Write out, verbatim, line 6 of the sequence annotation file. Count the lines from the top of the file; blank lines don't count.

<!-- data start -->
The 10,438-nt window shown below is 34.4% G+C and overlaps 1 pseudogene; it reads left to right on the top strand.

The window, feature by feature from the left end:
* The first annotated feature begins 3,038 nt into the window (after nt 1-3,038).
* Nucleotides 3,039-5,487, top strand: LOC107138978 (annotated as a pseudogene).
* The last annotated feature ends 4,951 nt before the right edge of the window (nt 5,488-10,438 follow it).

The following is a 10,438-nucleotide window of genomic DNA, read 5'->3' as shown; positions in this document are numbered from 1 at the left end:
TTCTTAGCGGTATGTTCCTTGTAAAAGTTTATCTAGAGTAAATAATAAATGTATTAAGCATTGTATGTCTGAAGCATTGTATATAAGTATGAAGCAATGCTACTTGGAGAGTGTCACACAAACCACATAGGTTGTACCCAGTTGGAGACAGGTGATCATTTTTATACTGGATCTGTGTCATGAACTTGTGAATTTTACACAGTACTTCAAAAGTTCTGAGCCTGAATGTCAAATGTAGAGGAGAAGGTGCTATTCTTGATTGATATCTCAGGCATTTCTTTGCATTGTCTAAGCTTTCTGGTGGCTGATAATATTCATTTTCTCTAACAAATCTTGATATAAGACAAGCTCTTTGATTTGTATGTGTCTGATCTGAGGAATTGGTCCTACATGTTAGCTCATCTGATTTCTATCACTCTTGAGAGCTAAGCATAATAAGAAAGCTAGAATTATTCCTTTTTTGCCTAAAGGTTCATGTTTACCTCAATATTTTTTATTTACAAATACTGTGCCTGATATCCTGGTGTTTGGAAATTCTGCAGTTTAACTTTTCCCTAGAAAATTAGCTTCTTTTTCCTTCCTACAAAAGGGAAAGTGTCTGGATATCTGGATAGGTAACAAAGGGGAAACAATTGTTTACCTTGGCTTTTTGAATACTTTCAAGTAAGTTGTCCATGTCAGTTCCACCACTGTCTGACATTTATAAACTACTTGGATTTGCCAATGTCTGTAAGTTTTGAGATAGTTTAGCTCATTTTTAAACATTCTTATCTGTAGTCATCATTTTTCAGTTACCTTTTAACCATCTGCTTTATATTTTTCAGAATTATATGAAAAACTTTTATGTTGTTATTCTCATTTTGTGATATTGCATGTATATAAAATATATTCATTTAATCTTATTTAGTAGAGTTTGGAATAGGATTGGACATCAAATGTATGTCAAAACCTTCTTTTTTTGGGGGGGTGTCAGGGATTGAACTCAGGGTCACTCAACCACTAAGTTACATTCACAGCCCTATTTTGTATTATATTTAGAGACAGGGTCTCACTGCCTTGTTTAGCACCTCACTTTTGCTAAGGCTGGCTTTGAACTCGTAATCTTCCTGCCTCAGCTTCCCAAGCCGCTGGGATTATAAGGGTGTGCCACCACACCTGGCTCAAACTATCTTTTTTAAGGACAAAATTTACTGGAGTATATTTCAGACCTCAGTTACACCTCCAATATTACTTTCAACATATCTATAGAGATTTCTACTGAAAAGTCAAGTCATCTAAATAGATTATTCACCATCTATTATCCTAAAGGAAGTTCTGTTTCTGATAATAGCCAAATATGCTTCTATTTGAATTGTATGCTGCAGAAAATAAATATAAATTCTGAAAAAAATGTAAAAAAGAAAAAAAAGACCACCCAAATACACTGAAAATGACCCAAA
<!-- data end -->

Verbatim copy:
The following is a 10,438-nucleotide window of genomic DNA, read 5'->3' as shown; positions in this document are numbered from 1 at the left end: